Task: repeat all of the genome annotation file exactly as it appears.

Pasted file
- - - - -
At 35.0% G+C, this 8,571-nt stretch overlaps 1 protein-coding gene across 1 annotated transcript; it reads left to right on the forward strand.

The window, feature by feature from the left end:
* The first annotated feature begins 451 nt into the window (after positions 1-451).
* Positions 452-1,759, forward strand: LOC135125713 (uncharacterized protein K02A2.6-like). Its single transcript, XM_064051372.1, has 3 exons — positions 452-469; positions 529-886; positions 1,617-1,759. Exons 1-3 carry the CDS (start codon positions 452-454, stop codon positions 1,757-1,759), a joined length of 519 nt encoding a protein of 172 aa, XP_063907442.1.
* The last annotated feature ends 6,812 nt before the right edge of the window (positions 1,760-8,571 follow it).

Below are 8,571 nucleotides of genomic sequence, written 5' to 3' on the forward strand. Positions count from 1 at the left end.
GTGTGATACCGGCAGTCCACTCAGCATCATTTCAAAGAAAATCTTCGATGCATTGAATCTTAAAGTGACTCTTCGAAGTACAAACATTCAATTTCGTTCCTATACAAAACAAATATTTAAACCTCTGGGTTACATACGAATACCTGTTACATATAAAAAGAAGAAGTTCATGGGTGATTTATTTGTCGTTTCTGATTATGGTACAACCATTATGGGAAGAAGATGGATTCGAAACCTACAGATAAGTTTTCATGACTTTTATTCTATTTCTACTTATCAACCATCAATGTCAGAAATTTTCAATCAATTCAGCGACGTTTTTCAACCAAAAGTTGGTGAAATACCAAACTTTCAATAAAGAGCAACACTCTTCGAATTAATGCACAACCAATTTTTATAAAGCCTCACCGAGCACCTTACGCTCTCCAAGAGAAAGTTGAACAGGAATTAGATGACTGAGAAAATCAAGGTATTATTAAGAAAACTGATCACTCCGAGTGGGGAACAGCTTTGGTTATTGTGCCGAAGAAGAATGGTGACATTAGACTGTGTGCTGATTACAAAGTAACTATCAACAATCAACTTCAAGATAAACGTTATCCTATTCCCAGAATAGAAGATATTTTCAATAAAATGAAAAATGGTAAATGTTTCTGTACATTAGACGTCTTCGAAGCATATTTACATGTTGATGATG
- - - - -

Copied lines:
At 35.0% G+C, this 8,571-nt stretch overlaps 1 protein-coding gene across 1 annotated transcript; it reads left to right on the forward strand.

The window, feature by feature from the left end:
* The first annotated feature begins 451 nt into the window (after positions 1-451).
* Positions 452-1,759, forward strand: LOC135125713 (uncharacterized protein K02A2.6-like). Its single transcript, XM_064051372.1, has 3 exons — positions 452-469; positions 529-886; positions 1,617-1,759. Exons 1-3 carry the CDS (start codon positions 452-454, stop codon positions 1,757-1,759), a joined length of 519 nt encoding a protein of 172 aa, XP_063907442.1.
* The last annotated feature ends 6,812 nt before the right edge of the window (positions 1,760-8,571 follow it).

Below are 8,571 nucleotides of genomic sequence, written 5' to 3' on the forward strand. Positions count from 1 at the left end.
GTGTGATACCGGCAGTCCACTCAGCATCATTTCAAAGAAAATCTTCGATGCATTGAATCTTAAAGTGACTCTTCGAAGTACAAACATTCAATTTCGTTCCTATACAAAACAAATATTTAAACCTCTGGGTTACATACGAATACCTGTTACATATAAAAAGAAGAAGTTCATGGGTGATTTATTTGTCGTTTCTGATTATGGTACAACCATTATGGGAAGAAGATGGATTCGAAACCTACAGATAAGTTTTCATGACTTTTATTCTATTTCTACTTATCAACCATCAATGTCAGAAATTTTCAATCAATTCAGCGACGTTTTTCAACCAAAAGTTGGTGAAATACCAAACTTTCAATAAAGAGCAACACTCTTCGAATTAATGCACAACCAATTTTTATAAAGCCTCACCGAGCACCTTACGCTCTCCAAGAGAAAGTTGAACAGGAATTAGATGACTGAGAAAATCAAGGTATTATTAAGAAAACTGATCACTCCGAGTGGGGAACAGCTTTGGTTATTGTGCCGAAGAAGAATGGTGACATTAGACTGTGTGCTGATTACAAAGTAACTATCAACAATCAACTTCAAGATAAACGTTATCCTATTCCCAGAATAGAAGATATTTTCAATAAAATGAAAAATGGTAAATGTTTCTGTACATTAGACGTCTTCGAAGCATATTTACATGTTGATGATG